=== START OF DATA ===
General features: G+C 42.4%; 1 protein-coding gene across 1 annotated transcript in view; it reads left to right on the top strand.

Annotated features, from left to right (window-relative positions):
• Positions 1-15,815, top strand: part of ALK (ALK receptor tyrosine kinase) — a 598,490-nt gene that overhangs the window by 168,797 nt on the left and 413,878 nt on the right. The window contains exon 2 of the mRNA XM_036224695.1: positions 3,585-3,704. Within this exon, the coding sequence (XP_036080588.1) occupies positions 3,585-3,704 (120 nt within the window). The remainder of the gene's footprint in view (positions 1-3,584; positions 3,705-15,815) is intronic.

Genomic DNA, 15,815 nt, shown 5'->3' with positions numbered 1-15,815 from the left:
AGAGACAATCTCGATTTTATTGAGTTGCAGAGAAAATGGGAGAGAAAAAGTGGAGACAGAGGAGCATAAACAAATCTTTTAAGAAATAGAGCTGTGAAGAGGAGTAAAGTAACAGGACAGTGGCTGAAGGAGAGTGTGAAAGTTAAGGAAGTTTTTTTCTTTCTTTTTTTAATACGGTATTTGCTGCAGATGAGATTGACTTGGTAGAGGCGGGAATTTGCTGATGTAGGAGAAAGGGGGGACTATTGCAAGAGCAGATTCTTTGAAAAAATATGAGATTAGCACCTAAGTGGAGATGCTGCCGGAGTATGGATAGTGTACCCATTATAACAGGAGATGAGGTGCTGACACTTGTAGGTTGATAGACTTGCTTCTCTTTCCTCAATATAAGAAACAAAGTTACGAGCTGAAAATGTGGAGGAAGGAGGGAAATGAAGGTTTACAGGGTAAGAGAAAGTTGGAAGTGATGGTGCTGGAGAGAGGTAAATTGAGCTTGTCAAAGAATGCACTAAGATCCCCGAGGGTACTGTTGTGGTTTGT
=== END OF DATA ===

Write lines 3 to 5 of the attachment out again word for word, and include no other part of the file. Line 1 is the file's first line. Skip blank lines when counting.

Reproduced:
• Positions 1-15,815, top strand: part of ALK (ALK receptor tyrosine kinase) — a 598,490-nt gene that overhangs the window by 168,797 nt on the left and 413,878 nt on the right. The window contains exon 2 of the mRNA XM_036224695.1: positions 3,585-3,704. Within this exon, the coding sequence (XP_036080588.1) occupies positions 3,585-3,704 (120 nt within the window). The remainder of the gene's footprint in view (positions 1-3,584; positions 3,705-15,815) is intronic.

Genomic DNA, 15,815 nt, shown 5'->3' with positions numbered 1-15,815 from the left:
AGAGACAATCTCGATTTTATTGAGTTGCAGAGAAAATGGGAGAGAAAAAGTGGAGACAGAGGAGCATAAACAAATCTTTTAAGAAATAGAGCTGTGAAGAGGAGTAAAGTAACAGGACAGTGGCTGAAGGAGAGTGTGAAAGTTAAGGAAGTTTTTTTCTTTCTTTTTTTAATACGGTATTTGCTGCAGATGAGATTGACTTGGTAGAGGCGGGAATTTGCTGATGTAGGAGAAAGGGGGGACTATTGCAAGAGCAGATTCTTTGAAAAAATATGAGATTAGCACCTAAGTGGAGATGCTGCCGGAGTATGGATAGTGTACCCATTATAACAGGAGATGAGGTGCTGACACTTGTAGGTTGATAGACTTGCTTCTCTTTCCTCAATATAAGAAACAAAGTTACGAGCTGAAAATGTGGAGGAAGGAGGGAAATGAAGGTTTACAGGGTAAGAGAAAGTTGGAAGTGATGGTGCTGGAGAGAGGTAAATTGAGCTTGTCAAAGAATGCACTAAGATCCCCGAGGGTACTGTTGTGGTTTGT